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Military spouse juggles full-time job, relocation and a family while earning a master’s degree long-distance

“I needed flexibility, and I wanted a public university so I could use the GI Bill to cover tuition,” says Robin Webster, who is earning a Master of Education in Adult and Higher Education degree online through Oregon State Ecampus. “Now I don’t even feel like I’m off campus. If I have questions, professors and others respond right away.”

By Gregg Kleiner
July 31, 2019

Robin Webster knew she wanted to earn a master’s degree. But she had a full-time job, is the mother of two daughters, and, as a military spouse, had to move to a new part of the country every couple of years.

And she was living hours away from Oregon State University, where the College of Education offered the degree she wanted to earn: a Master of Education in Adult and Higher Education (Ed.M.).

As a first-generation college student, Robin knew firsthand how hard it had been to earn her bachelor’s degree. She was also very familiar with the challenges of being a military spouse and the impacts that constant relocation has on family and career.

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Pursing a graduate degree seemed a long shot, at best.

Persistence pays off

Robin grew up in New Orleans, was displaced by Hurricane Katrina, and has struggled to balance earning a living, getting an education and being a mother.

But these challenges are also what makes her good at what she does: working for a private defense contractor to help military spouses realize their career and education goals.

“I don’t want what happened to me to happen to others,” says Robin, who flunked out of college because she was not mature to start school at the age of 18.

Robin didn’t finish her bachelor’s degree until she was 34 because she worked for 10 years in the hotel industry, where she moved into management and developed employee training programs.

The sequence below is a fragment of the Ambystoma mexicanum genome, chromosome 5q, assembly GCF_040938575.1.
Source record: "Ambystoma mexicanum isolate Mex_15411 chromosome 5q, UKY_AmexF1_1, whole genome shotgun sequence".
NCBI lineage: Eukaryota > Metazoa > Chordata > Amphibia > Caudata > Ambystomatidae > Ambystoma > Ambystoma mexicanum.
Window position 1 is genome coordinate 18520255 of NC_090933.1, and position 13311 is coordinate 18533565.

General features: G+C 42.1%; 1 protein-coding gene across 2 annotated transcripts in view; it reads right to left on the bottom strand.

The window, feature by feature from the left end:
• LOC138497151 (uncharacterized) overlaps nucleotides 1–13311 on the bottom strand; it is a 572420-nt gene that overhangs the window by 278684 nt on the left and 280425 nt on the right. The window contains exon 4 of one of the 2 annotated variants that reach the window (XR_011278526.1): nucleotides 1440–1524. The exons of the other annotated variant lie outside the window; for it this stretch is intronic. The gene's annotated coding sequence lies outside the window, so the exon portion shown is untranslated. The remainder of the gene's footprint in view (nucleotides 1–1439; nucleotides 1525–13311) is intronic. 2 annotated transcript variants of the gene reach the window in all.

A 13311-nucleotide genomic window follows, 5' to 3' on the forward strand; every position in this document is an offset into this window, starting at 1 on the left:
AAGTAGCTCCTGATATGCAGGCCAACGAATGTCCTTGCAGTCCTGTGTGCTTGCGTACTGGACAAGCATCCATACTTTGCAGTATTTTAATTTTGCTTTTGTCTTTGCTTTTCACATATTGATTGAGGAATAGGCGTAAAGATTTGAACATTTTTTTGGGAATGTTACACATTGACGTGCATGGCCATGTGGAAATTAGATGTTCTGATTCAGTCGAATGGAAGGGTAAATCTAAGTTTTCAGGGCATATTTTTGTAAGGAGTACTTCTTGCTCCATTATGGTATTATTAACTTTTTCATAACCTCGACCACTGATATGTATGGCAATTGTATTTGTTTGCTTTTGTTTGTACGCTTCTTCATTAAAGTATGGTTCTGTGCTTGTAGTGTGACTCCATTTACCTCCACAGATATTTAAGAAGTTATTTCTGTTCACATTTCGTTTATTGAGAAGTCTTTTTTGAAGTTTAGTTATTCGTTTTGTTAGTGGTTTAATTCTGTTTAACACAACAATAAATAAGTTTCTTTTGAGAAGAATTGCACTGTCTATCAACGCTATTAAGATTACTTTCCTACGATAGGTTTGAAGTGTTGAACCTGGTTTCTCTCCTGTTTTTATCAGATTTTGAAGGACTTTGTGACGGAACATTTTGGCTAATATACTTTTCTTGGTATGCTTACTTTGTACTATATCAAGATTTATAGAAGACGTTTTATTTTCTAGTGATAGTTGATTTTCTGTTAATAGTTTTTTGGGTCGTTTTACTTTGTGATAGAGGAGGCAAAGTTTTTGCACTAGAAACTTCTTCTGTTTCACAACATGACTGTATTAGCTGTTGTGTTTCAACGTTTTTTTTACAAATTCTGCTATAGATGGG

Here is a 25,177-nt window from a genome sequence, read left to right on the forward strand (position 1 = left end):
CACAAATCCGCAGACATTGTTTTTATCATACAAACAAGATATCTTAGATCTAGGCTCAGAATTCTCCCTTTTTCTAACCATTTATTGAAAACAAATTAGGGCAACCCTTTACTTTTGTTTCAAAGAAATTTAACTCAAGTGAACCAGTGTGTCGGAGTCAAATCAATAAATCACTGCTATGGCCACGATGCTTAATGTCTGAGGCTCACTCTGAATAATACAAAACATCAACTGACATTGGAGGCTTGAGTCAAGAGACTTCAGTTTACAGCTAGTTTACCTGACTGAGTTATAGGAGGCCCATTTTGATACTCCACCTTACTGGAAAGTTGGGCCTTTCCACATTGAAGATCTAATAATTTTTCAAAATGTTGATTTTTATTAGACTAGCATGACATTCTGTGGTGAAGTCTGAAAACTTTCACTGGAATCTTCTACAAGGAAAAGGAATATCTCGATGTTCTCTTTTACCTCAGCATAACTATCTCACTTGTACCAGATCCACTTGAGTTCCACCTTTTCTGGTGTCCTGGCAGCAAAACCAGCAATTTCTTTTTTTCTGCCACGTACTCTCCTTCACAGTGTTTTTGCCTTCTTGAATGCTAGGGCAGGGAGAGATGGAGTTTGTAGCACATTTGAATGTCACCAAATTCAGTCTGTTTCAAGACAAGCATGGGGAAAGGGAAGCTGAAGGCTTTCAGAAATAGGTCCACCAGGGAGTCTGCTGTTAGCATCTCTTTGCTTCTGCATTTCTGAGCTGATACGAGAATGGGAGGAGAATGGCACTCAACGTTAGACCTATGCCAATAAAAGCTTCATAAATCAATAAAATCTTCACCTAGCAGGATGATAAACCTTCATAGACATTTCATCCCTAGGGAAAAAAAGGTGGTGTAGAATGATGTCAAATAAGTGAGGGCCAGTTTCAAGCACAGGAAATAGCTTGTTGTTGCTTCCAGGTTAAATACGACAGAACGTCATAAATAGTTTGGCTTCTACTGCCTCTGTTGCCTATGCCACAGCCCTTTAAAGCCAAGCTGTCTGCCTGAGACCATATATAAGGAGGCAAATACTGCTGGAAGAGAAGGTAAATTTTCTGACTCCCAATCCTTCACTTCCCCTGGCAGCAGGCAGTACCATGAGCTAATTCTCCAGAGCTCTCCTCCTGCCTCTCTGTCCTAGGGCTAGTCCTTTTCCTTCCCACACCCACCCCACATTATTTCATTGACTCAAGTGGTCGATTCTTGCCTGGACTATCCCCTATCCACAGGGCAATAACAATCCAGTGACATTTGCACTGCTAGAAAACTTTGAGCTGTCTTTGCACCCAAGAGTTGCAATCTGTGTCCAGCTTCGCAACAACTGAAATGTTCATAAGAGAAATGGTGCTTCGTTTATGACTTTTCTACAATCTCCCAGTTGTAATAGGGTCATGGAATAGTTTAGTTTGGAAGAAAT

“I knew then that training and education were my passions. But I didn’t have a degree, so I could only go so far.”

“I knew then that training and education were my passions,” she says. “But I didn’t have a degree, so I could only go so far.”

So, she quit her job, completed her bachelor’s degree in New Orleans, and is now pursuing a master’s education online through Oregon State University Ecampus.

An online program that fits her needs

Robin participates in online courses from her home in Camas, Washington, where she recently moved with her husband, who served in the Gulf War and now works as a career counselor in the U.S. Army Reserve.

The move to Washington is the third time the family has been relocated in the past six years, but Robin has learned to embrace the saying, ‘Bloom Where You’re Planted,’ which is part of the reason she selected Oregon State Ecampus.

“I needed flexibility, and I wanted a public university so I could use the GI Bill to cover tuition,” Robin says. “Now I don’t even feel like I’m off campus. If I have questions, professors and others respond right away.”

“I’m learning a lot about how adults learn. So I have more patience with my work, and even more understanding for the people I’m helping.”

She is well-connected with the other students in her cohort and has regular calls to offer and obtain support. The best part of the program for Robin is that everything is accessible, so she can see what’s coming, plan ahead and be prepared.

“I have a full-time job and a family, so this allows me to juggle all of that plus school,” she says. Although the juggling can be overwhelming at times, she’s already applying what she’s studying to her current job.

“I’m learning a lot about how adults learn,” says Robin, whose experience as an adult learner working on her bachelor’s degree over many years helps her relate with the adult learners at her job. “So I have more patience with my work, and even more understanding for the people I’m helping.”

After she completes her master’s degree in a year, she hopes to become a career counselor, so she can “help students navigate college and find their dreams.”

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